Send your Bulletin Board item If you have a Bulletin Board news item about a nonprofit event, you can e-mail it to reporter2@qcherald. com, FAX it to 509-682-4209 or mail it to P.O. Box 37, Brewster, WA 98812. Deadline is noon on Monday. Items will run two weeks maximum and must be 100 words or fewer.

Colton Bjorklund and Aubree Clark are our Cavity Free Winners for October 2013.

Wenatchee’s only pediatric dental specialists

Call Today!

664-5000 246 N. Mission St., Wenatchee www.WenatcheePediatricDentistry.com

correction Errors appearing in the Quad City Herald will be corrected in this space. We are accountable for the paper’s content. If you find an error in the newspaper, bring it to our attention by calling (509) 689-2507 Monday through Friday, 9 a.m. to 5 p.m., or send an e-mail to reporter2@ qcherald.com.


Fire claims home...See page 5 December 19, 2013 • Volume 111, No. 51

Your Best source of News for Lower okaNogaN aNd dougLas couNties

Hospital board makes decision

B ulletin B oard Christmas Services, Special Events Christmas programs for children and adults New Test Baptist Church in Brewster on Dec. 22, will hold its Adult Christmas Program at 10:30 a.m.

Christmas Eve Services Hope Lutheran Church wishes you joy in your celebration of Christ this Christmas. Join them for their Christmas Eve Candlelight Worship Service on Tuesday, Dec. 24, at 7 p.m. New Test Baptist Church in Brewster will hold their Christmas Eve Service at 6 p.m. at the church.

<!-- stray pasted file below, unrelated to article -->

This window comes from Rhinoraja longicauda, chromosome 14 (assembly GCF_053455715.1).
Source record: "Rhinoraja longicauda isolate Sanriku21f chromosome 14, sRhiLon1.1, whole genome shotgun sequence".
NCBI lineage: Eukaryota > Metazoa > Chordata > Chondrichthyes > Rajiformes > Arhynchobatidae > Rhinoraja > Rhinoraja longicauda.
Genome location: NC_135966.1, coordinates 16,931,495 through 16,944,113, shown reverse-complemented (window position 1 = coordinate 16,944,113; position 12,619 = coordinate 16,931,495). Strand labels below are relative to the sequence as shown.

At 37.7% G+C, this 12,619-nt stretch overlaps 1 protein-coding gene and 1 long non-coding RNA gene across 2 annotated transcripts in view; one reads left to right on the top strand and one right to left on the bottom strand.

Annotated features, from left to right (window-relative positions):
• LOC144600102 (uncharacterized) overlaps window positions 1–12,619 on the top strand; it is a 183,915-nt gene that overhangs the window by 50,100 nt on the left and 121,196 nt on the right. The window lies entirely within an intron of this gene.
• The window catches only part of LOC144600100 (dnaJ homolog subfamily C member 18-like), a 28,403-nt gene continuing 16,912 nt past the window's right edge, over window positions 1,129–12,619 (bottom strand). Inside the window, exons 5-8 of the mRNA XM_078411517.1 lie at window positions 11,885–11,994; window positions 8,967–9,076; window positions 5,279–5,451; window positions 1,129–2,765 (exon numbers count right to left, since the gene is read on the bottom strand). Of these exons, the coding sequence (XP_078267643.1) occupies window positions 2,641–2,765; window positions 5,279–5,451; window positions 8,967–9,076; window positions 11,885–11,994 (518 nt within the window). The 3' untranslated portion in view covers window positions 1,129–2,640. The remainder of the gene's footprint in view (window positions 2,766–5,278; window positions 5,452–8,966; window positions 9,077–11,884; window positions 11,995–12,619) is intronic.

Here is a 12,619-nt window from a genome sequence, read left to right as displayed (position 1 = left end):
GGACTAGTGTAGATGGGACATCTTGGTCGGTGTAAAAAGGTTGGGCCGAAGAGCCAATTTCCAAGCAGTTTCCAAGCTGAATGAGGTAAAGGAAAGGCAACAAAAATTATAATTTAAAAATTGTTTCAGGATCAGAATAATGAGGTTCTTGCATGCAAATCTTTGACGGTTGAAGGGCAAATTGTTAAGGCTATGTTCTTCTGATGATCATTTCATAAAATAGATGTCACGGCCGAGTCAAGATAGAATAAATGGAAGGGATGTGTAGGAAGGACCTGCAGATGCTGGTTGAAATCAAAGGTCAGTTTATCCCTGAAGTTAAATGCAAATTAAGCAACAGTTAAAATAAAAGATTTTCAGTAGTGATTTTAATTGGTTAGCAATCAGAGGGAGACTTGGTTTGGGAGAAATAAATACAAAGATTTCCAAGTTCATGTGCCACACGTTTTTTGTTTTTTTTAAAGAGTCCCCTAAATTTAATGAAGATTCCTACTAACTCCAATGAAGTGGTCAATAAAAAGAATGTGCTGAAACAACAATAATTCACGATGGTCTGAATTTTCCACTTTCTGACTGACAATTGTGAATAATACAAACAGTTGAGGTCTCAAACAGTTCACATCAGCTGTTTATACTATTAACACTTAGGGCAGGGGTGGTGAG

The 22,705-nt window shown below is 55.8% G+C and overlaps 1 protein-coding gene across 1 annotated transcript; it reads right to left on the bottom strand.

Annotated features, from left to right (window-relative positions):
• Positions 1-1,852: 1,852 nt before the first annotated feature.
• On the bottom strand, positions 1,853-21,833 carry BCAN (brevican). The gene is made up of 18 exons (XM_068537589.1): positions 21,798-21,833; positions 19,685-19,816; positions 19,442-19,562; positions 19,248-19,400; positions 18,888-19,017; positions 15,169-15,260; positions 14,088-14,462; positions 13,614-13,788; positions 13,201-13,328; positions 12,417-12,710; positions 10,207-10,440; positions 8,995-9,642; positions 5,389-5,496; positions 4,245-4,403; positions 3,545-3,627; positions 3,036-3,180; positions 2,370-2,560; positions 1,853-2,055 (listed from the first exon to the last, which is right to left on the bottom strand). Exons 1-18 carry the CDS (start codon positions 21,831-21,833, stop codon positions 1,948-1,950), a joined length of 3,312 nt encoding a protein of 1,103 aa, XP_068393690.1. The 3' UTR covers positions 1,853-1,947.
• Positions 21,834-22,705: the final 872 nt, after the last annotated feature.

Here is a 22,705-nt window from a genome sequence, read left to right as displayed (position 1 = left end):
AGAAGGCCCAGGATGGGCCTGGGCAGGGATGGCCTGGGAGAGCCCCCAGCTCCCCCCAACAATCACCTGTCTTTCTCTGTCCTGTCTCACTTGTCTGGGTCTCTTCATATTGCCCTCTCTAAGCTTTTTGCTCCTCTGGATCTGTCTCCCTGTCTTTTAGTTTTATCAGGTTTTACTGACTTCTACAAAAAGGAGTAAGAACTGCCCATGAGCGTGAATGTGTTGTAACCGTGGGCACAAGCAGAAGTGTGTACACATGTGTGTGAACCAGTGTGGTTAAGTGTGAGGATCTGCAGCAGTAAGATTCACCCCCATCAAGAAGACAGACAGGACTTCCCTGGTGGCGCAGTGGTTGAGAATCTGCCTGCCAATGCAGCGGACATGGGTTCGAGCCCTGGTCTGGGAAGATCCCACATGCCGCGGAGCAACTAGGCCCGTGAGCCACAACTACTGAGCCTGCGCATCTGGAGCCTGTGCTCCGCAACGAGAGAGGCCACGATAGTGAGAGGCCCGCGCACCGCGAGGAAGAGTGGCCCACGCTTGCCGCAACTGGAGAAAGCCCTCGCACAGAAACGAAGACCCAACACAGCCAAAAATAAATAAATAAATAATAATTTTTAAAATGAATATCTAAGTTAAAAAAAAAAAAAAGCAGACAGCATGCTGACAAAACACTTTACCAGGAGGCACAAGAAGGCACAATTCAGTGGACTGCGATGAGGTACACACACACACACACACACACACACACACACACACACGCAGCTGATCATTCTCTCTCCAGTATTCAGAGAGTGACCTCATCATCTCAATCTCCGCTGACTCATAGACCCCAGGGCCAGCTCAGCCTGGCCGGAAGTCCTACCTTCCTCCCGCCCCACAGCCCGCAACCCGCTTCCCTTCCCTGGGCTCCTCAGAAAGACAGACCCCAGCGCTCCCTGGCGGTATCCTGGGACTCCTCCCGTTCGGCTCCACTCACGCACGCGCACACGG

BREWSTER ‘Parade of Boats’ A “Parade of Boats” is being planned for Saturday, Dec. 21, at 6 p.m. Boat owners are invited to dress up their boats with Christmas lights and cruise around Brewster Bay. Boats will launch from Cove Park in Brewster. Anyone interested can George Pearson at 509-686-1022.

Single Copy $1.00

Santa Claus is coming ... to Pateros, Brewster Lights line Pateros Mall for the Holiday season. A “Pateros Town Holiday Celebration will be on tap this Saturday, Dec. 21, from 1-4 p.m. The day will include Santa, sleigh rides, treats and crafts. Admission is free, but, donations will be accepted to support local charities. The event is set to be held at the Central Building, at 207 Pateros Mall. In Brewster, the Brewster Sky Lantern Festival is on tap for this Friday, Dec. 20, from 6:30 to 8 p.m. at the Brewster City Soccer Field. Tickets to purchase a lantern are on sale at various businesses around town.

By Amber Schlenker Assistant Editor

Quad photo by Amber Schlenker

Bridgeport School Board proposes bond By Matt Baide Staff Writer The Bridgeport School Board has written a proposed $3.9 million bond to help build an addition to Bridgeport Elementary School. In total, the project will cost $8.5 million. The state is matching 89.6 percent on the building construction. The estimated tax rate on the bond is at $2.12 per $1,000 assessed property valuations. The bond is an 18 year bond ending in 2033.

HOSTS mentors needed Brewster Elementary School is in need of HOSTS mentors. HOSTS (Help One Student To Succeed) is a program that pairs community members with students grades 1st – 6th who need help reading. Just 45 minutes once a week is all it takes to change a child’s life. For more information please call 689-2581, ext. 631.

Bridgeport School District Superintendent Scott Sattler presented the proposed bond at the Bridgeport City Council meeting last Wednesday. “The need is great,” Sattler said. “We’ve got a growing student population and the need is great, we really need to do something for the kids now. If we push this out further, it’s going to be a bottle neck in 15 years and we are going to have to take care of an elementary and a middle school…I’d like to do the planning now, take care of one portion of it and that’s